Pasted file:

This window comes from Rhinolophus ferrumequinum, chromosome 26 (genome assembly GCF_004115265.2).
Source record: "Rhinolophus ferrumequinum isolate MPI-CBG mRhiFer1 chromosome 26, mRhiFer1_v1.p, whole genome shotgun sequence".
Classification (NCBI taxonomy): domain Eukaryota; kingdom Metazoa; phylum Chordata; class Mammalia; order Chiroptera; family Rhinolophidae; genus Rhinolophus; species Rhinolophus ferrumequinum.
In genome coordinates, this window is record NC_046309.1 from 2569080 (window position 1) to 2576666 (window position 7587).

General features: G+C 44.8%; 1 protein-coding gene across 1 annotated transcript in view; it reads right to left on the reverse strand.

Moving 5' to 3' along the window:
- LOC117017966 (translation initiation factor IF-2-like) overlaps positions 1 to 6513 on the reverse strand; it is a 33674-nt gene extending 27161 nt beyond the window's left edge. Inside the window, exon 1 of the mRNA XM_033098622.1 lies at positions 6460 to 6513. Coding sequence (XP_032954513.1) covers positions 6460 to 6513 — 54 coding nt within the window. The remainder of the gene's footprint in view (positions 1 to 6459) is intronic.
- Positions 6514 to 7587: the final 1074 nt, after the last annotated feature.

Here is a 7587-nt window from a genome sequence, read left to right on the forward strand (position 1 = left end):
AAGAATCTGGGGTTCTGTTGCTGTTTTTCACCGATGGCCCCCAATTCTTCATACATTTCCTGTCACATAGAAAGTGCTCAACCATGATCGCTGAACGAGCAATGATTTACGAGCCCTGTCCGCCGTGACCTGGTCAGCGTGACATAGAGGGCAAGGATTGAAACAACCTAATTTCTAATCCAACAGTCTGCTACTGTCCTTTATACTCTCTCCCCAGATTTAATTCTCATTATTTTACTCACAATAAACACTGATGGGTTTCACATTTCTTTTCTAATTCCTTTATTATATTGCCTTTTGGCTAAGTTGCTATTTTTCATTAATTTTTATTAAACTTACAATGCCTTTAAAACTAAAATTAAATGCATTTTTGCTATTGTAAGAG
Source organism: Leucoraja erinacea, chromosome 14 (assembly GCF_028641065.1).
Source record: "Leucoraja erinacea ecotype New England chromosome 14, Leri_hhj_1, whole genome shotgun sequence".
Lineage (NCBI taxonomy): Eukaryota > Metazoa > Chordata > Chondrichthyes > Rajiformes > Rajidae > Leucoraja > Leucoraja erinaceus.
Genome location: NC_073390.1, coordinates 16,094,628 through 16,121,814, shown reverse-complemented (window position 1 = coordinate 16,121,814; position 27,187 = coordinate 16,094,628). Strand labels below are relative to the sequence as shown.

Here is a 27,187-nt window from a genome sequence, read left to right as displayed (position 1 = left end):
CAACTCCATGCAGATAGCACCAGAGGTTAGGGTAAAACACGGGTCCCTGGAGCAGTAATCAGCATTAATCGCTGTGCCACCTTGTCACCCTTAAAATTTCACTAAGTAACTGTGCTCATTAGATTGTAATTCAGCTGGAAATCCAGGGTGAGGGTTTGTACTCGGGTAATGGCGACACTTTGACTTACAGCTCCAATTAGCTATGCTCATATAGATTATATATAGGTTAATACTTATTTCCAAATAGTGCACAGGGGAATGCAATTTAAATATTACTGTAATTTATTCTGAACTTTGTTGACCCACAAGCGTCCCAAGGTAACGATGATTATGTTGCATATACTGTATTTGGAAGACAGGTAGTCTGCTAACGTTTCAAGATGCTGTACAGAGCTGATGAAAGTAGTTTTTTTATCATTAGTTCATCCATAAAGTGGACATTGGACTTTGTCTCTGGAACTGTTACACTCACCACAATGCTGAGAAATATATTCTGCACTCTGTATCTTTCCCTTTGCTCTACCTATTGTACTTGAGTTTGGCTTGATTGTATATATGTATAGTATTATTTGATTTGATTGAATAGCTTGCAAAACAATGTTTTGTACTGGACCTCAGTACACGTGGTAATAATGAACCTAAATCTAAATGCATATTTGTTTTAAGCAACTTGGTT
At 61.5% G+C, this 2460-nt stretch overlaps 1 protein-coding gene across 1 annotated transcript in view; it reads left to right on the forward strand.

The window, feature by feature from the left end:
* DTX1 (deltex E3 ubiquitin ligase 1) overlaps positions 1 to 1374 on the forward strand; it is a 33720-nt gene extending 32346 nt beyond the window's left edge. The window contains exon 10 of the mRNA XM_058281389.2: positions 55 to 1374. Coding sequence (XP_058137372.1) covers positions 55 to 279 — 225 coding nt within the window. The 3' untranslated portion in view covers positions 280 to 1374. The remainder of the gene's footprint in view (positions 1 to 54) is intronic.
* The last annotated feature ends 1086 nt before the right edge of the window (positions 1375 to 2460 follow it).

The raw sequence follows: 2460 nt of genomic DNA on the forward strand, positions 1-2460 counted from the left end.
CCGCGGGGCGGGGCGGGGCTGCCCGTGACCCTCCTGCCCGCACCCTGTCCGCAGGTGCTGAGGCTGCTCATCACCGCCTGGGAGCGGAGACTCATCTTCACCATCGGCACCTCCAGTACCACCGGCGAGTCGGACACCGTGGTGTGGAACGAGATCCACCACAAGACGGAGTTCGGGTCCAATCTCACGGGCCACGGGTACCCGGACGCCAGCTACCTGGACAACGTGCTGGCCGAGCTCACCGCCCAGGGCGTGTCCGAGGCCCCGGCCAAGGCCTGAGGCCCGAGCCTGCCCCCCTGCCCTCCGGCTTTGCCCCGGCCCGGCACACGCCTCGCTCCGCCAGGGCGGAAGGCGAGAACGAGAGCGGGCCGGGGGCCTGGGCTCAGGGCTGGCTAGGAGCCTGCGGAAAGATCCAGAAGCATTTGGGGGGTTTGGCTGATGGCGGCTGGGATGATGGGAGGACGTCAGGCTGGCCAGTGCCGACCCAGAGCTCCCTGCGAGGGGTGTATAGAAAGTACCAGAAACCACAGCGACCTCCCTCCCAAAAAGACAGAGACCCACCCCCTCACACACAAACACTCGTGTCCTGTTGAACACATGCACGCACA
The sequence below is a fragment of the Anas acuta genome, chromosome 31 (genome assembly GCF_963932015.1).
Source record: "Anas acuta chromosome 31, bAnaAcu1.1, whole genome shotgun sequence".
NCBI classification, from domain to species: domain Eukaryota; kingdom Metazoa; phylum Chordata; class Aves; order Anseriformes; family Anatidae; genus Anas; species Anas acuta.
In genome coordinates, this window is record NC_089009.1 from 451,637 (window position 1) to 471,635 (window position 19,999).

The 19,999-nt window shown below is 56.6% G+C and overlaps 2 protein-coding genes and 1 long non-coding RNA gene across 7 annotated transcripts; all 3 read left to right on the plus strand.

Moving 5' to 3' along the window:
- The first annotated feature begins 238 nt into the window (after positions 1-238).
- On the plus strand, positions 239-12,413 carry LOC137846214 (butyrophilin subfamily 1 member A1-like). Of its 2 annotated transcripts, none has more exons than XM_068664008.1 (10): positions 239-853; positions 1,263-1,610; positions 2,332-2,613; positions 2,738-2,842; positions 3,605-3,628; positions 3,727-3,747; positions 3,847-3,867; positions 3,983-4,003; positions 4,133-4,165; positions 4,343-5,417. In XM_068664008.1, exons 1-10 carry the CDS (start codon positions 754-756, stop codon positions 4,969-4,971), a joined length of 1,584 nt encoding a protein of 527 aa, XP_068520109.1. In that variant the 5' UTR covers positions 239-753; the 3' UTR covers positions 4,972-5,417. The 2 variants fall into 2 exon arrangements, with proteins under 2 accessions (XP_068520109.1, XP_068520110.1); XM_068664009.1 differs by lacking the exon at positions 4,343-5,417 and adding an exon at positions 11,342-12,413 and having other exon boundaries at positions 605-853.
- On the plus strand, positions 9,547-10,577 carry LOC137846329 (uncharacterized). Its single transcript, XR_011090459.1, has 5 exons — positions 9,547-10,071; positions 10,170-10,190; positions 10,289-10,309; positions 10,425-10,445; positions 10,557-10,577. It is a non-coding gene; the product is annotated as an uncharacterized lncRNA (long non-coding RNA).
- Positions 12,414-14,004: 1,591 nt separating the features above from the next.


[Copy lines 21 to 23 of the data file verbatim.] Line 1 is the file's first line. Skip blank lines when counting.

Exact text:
The raw sequence follows: 2460 nt of genomic DNA on the forward strand, positions 1-2460 counted from the left end.
CCGCGGGGCGGGGCGGGGCTGCCCGTGACCCTCCTGCCCGCACCCTGTCCGCAGGTGCTGAGGCTGCTCATCACCGCCTGGGAGCGGAGACTCATCTTCACCATCGGCACCTCCAGTACCACCGGCGAGTCGGACACCGTGGTGTGGAACGAGATCCACCACAAGACGGAGTTCGGGTCCAATCTCACGGGCCACGGGTACCCGGACGCCAGCTACCTGGACAACGTGCTGGCCGAGCTCACCGCCCAGGGCGTGTCCGAGGCCCCGGCCAAGGCCTGAGGCCCGAGCCTGCCCCCCTGCCCTCCGGCTTTGCCCCGGCCCGGCACACGCCTCGCTCCGCCAGGGCGGAAGGCGAGAACGAGAGCGGGCCGGGGGCCTGGGCTCAGGGCTGGCTAGGAGCCTGCGGAAAGATCCAGAAGCATTTGGGGGGTTTGGCTGATGGCGGCTGGGATGATGGGAGGACGTCAGGCTGGCCAGTGCCGACCCAGAGCTCCCTGCGAGGGGTGTATAGAAAGTACCAGAAACCACAGCGACCTCCCTCCCAAAAAGACAGAGACCCACCCCCTCACACACAAACACTCGTGTCCTGTTGAACACATGCACGCACA
The sequence below is a fragment of the Anas acuta genome, chromosome 31 (genome assembly GCF_963932015.1).